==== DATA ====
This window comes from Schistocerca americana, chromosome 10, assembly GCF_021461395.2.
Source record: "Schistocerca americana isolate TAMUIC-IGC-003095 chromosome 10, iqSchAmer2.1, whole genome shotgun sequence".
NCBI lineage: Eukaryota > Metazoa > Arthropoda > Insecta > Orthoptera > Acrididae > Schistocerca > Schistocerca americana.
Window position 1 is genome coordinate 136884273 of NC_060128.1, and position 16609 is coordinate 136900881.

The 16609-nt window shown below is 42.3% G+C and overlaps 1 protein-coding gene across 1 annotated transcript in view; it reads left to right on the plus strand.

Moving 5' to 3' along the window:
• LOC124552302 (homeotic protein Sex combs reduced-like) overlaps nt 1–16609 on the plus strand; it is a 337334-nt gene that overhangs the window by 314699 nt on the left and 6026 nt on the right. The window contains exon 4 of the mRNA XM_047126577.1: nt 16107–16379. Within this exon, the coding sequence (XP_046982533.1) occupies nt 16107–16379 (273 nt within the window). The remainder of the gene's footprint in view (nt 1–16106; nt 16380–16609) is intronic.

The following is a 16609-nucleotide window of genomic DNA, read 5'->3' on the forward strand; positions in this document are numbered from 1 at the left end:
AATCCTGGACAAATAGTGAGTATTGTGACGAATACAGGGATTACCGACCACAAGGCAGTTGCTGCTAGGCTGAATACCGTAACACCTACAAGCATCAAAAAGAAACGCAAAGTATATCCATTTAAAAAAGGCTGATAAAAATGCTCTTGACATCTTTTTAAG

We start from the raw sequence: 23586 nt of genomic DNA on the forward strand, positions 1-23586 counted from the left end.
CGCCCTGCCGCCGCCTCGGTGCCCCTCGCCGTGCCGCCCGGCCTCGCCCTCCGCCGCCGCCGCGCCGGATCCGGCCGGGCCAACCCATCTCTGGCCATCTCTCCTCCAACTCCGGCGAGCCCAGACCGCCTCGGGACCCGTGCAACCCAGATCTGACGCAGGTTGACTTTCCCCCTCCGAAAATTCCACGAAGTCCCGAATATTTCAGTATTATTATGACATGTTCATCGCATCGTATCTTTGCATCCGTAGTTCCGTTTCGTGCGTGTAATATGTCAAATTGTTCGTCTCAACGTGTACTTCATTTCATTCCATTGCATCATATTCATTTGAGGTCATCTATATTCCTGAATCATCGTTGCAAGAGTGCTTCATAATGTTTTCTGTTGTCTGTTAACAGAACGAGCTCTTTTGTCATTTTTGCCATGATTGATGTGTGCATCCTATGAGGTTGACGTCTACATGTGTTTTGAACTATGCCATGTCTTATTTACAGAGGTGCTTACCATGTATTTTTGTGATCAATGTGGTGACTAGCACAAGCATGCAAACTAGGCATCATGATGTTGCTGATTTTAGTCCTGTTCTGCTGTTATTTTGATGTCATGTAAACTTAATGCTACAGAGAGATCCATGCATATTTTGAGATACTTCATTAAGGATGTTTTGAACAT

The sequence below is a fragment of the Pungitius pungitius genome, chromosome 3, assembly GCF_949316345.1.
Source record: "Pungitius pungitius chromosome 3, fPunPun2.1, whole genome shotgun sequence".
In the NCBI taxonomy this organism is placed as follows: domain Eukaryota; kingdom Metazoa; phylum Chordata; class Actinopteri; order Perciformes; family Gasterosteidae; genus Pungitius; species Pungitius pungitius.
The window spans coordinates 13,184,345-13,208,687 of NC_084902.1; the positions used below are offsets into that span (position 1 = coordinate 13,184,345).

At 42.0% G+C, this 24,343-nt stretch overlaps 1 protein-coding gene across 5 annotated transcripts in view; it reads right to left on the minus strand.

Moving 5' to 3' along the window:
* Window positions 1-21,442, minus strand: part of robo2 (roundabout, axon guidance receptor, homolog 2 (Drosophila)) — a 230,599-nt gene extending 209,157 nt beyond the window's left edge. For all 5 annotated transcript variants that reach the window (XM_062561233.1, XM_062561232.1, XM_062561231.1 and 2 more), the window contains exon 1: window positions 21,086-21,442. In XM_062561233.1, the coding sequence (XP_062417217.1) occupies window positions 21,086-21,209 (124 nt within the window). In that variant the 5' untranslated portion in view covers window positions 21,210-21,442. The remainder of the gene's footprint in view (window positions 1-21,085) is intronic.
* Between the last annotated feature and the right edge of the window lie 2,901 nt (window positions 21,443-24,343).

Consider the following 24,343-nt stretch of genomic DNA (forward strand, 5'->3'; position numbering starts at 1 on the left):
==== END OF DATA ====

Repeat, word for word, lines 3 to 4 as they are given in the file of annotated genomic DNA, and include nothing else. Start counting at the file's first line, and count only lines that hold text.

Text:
NCBI lineage: Eukaryota > Metazoa > Arthropoda > Insecta > Orthoptera > Acrididae > Schistocerca > Schistocerca americana.
Window position 1 is genome coordinate 136884273 of NC_060128.1, and position 16609 is coordinate 136900881.